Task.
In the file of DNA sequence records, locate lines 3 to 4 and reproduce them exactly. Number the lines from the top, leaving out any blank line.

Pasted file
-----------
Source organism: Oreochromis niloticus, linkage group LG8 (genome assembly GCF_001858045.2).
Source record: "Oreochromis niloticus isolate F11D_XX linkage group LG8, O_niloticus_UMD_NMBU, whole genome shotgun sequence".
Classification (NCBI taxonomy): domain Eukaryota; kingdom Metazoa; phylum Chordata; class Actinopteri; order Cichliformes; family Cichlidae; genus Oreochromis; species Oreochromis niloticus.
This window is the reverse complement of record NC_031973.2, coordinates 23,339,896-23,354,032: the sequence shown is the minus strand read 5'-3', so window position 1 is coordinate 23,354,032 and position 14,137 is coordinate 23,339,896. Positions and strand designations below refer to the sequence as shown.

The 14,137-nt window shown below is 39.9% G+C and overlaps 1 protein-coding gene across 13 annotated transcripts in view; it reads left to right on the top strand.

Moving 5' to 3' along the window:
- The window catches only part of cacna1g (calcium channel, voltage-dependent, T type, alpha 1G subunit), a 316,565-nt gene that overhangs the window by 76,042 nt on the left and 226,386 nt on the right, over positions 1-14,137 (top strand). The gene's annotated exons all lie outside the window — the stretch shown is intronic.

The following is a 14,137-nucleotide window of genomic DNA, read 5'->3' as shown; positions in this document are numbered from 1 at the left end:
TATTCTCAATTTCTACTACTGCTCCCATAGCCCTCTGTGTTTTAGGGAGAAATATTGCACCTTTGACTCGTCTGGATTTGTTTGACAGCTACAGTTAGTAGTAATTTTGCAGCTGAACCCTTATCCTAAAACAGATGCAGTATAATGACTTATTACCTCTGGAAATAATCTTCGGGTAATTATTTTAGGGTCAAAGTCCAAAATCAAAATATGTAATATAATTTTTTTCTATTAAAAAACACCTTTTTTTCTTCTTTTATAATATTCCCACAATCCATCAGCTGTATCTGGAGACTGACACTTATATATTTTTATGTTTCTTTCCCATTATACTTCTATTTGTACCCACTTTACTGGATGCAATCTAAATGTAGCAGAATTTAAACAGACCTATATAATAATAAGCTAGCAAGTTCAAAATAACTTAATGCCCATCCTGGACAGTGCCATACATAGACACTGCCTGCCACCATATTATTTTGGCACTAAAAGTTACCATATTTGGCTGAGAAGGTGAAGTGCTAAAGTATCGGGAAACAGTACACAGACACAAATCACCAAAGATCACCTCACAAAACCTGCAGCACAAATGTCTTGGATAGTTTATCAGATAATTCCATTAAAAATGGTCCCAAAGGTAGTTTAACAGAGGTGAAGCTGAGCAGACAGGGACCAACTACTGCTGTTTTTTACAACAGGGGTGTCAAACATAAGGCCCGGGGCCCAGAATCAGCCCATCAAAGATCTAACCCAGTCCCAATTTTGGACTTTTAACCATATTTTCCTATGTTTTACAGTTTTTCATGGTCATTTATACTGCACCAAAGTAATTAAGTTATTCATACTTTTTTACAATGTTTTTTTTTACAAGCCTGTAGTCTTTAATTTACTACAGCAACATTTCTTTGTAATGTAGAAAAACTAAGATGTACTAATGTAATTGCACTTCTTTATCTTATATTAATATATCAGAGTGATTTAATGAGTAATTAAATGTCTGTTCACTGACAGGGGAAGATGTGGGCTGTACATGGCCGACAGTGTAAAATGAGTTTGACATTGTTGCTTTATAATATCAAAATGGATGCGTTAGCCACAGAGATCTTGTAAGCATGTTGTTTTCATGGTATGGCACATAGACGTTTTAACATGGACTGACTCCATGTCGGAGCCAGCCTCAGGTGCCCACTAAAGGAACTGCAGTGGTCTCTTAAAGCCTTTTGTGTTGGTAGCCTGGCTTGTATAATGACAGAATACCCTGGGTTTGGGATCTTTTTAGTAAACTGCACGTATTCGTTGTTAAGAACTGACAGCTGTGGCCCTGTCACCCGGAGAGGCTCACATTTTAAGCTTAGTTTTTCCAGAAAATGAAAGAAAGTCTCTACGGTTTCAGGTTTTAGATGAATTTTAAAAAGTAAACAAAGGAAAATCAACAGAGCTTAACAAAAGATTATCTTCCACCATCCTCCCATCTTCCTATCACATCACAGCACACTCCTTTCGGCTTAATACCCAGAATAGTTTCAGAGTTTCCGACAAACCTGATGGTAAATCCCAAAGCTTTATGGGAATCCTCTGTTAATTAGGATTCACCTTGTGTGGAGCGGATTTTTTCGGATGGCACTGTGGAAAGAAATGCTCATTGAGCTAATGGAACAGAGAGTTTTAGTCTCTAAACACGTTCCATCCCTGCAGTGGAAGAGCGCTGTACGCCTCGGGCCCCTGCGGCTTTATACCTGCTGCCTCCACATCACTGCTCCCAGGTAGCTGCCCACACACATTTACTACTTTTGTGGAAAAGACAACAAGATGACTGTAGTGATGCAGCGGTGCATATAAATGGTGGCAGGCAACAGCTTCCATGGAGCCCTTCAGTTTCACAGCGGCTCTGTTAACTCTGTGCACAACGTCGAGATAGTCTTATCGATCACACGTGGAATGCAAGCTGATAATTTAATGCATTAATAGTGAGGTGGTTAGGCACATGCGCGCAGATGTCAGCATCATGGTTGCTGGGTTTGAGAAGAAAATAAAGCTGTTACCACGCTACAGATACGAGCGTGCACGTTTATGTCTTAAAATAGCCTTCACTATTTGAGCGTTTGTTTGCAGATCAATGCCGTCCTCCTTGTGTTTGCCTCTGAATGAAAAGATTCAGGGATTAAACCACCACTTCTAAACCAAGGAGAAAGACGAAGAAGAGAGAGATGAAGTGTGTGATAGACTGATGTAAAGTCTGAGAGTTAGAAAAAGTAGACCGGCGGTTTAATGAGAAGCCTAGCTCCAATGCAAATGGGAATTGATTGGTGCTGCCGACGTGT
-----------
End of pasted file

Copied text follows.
Classification (NCBI taxonomy): domain Eukaryota; kingdom Metazoa; phylum Chordata; class Actinopteri; order Cichliformes; family Cichlidae; genus Oreochromis; species Oreochromis niloticus.
This window is the reverse complement of record NC_031973.2, coordinates 23,339,896-23,354,032: the sequence shown is the minus strand read 5'-3', so window position 1 is coordinate 23,354,032 and position 14,137 is coordinate 23,339,896. Positions and strand designations below refer to the sequence as shown.